COAGULATION FACTOR DEFICIENCIES
Carriers of hemophilia A and B generally have factor levels approximately 50 percent of normal; however, a wide range of values have been reported as a result of random inactivation of the X chromosome (Chaps. 10 and 123).47,48 Ideally, carriers are identified before pregnancy when prenatal counseling can be offered. Baseline factor levels should be tested at the first visit during pregnancy and again in the third trimester, but it should be noted that factor IX levels generally do not rise during the course of the pregnancy.47 The sex of the fetus should be determined to guide the obstetrician at delivery. With the recognition that maternal serum contains cell free fetal DNA, genomic strategies have been developed to determine fetal gender as early as 7 weeks of gestation. Similarly, strategies to determine whether a male fetus is affected by hemophilia based on testing of maternal blood have now been developed and will doubtless enter the clinical arena in the near future.49 Cranial hemorrhage is the commonest site of bleeding in newborns with severe hemophilia, and has the highest potential for long-term serious sequelae. Risk factors for cranial hemorrhage include prolonged labor and use of instruments during delivery.48 To protect a potentially affected or known hemophiliac fetus, vacuum extraction should be avoided at delivery and forceps should be used only with caution. All intramuscular injections should be withheld from the newborn until hemophilia testing is completed. If an infant’s hemophilia status is not known, testing should be done on cord blood to avoid potential bleeding or bruising after a blood draw.48 The mother’s factor level should be followed for a few days after delivery and menstrual bleeding should be monitored to ensure adequate hemostasis.
There is also an association between pregnancy and acquired hemophilia caused by factor VIII autoantibodies (Chap. 127). This condition usually appears 1 to 4 months postpartum, but emerges during pregnancy in up to 14 percent of patients.50 In general, the Bethesda titer of the inhibitor is low and in most cases the inhibitor disappears spontaneously. Inhibitors can recur in subsequent pregnancies.51
Rarely, pregnant women with factor deficiencies other than factors VIII and IX may be identified. The most important of these to recognize is deficiency of factor XIII, which is associated with habitual hemorrhagic abortions and postpartum hemorrhage. In rare pregnancies reaching term, bleeding complications, including intracranial hemorrhage in the infant, have been observed.52,53 Treatment of this deficiency with fresh-frozen plasma, cryoprecipitate, or plasma-derived factor XIII concentrates (now available in the United States) prevents abortion in women, although there are no controlled studies.54 Most authorities recommend more frequent prophylactic therapy during pregnancy (every 3 weeks vs. every 5–6 weeks) with booster doses during labor or before cesarean section to ensure a level of 5 percent or greater.55 Although rare, congenital afibrinogenemia, hypofibrinogenemia, and dysfibrinogenemia (Chap. 125) can cause hemorrhagic and thrombotic pregnancy complications. Most experts recommend fibrinogen replacement (using cryoprecipitate or fibrinogen concentrate) to maintain a level of 60 to 100 mg/dL during pregnancy and for 6 weeks postpartum.56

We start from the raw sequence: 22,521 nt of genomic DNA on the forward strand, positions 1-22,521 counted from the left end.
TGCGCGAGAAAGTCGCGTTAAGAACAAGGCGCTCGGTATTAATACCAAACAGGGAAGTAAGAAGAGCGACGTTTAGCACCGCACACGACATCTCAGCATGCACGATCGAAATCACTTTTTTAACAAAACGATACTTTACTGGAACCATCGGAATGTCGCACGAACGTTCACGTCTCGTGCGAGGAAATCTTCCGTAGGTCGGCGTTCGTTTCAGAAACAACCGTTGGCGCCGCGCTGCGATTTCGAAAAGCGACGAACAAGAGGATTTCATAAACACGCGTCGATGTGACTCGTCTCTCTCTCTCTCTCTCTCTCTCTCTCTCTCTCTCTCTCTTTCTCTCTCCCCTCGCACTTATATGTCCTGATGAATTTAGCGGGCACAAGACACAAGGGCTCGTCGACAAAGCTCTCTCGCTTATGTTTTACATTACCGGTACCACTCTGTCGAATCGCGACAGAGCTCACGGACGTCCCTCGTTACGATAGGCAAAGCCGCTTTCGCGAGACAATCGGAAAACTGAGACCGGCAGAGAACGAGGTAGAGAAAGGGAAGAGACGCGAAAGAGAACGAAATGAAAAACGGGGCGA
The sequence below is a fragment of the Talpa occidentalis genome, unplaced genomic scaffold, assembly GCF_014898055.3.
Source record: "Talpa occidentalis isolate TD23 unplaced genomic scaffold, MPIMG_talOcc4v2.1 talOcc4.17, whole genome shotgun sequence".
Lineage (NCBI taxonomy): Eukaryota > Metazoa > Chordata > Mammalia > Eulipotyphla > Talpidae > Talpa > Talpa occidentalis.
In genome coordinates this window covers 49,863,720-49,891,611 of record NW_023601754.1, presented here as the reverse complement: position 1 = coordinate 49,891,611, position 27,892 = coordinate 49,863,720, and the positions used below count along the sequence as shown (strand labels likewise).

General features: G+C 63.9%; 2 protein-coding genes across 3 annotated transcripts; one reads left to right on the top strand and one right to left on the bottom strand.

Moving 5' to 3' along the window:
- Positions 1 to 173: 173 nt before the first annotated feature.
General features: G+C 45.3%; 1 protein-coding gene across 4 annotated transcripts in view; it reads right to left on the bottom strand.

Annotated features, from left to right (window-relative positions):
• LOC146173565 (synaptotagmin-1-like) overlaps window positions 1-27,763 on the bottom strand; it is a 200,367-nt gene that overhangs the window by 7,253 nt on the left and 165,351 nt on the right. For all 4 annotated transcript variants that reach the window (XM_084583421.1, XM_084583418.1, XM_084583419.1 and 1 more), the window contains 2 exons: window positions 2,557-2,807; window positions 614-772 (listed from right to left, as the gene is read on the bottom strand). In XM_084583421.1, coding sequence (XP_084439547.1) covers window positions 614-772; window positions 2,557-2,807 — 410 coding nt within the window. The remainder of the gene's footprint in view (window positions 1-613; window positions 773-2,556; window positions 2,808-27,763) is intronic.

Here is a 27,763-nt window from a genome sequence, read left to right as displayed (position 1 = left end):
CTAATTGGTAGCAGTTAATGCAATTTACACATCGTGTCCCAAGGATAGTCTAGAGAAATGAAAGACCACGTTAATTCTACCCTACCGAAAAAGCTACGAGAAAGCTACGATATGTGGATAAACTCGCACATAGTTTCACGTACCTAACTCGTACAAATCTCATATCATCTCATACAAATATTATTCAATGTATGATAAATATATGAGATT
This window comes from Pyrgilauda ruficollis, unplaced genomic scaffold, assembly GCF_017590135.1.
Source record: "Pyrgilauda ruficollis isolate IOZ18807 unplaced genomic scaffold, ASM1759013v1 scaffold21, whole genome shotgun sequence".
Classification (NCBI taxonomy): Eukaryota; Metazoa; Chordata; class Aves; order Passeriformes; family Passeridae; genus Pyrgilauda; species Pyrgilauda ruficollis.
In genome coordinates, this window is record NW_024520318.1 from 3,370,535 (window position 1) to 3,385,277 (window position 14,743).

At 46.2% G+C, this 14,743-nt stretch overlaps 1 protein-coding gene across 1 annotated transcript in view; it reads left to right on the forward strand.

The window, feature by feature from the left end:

CAUSES OF THROMBOCYTOPENIA
Thrombocytopenia in pregnancy is relatively common, with up to 5 percent of all pregnant women exhibiting asymptomatic thrombocytopenia.57 Many causes of thrombocytopenia in pregnancy are identical to those seen in the nonpregnant state, with some predisposing to bleeding whereas others predispose to clotting. However, there are several conditions leading to thrombocytopenia that are unique to pregnancy, including gestational thrombocytopenia, preeclampsia/HELLP syndrome/eclampsia, and acute fatty liver of pregnancy.
Gestational and Immune Thrombocytopenia
Gestational thrombocytopenia and idiopathic thrombocytopenic purpura (ITP) are best discussed together as they can be difficult to differentiate and, in fact, may be two extremes of a spectrum of disease. In general, gestational thrombocytopenia is asymptomatic and is said to occur later in pregnancy and be less severe than ITP. Most sources suggest that gestational thrombocytopenia occurs in the second and third trimesters, with platelet counts rarely falling below 70,000/μL.58 Gestational thrombocytopenia can sometimes be diagnosed with certainty only after delivery; usually there is no past history of low platelets, except perhaps with previous pregnancies, the platelet count returns to normal after delivery, and there is no association with fetal thrombocytopenia. It is not clear whether or not gestational thrombocytopenia is a variant of immune-mediated platelet destruction (Chap. 117).58